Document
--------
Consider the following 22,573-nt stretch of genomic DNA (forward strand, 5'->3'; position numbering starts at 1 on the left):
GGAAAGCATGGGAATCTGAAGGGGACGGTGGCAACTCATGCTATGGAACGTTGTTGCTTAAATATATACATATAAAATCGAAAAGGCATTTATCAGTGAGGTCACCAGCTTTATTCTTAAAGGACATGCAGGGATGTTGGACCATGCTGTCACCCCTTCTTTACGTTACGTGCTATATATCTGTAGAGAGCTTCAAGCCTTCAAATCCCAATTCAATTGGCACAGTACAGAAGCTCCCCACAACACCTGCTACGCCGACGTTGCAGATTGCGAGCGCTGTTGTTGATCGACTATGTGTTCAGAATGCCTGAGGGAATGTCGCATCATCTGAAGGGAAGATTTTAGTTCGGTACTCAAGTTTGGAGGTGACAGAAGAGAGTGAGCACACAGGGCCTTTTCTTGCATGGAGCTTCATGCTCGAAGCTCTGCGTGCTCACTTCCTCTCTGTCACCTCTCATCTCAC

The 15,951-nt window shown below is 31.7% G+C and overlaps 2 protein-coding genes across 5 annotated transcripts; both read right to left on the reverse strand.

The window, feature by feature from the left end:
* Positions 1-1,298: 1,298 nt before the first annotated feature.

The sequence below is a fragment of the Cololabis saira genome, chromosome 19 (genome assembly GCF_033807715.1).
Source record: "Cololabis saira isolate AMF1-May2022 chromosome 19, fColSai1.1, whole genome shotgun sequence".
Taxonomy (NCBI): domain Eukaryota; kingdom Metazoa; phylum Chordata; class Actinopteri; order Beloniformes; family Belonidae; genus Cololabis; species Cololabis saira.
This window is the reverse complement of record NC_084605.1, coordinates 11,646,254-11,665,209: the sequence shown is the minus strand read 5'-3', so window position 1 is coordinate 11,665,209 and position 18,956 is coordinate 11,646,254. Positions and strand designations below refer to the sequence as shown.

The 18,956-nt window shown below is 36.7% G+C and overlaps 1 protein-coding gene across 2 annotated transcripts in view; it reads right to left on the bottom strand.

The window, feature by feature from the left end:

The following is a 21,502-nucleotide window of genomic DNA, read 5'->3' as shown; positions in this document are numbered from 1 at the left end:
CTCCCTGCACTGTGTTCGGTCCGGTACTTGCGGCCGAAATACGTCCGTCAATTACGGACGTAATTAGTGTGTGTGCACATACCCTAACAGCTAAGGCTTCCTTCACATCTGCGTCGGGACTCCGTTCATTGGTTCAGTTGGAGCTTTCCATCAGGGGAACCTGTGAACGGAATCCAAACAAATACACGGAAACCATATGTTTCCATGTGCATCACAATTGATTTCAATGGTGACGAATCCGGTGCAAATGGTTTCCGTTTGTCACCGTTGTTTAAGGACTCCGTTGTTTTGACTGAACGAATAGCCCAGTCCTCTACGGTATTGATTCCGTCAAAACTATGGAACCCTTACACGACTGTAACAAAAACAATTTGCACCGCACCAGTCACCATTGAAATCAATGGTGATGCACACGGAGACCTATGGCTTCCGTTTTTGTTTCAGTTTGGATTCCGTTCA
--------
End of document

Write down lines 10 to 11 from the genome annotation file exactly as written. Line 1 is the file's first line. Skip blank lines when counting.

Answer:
The 18,956-nt window shown below is 36.7% G+C and overlaps 1 protein-coding gene across 2 annotated transcripts in view; it reads right to left on the bottom strand.

The window, feature by feature from the left end: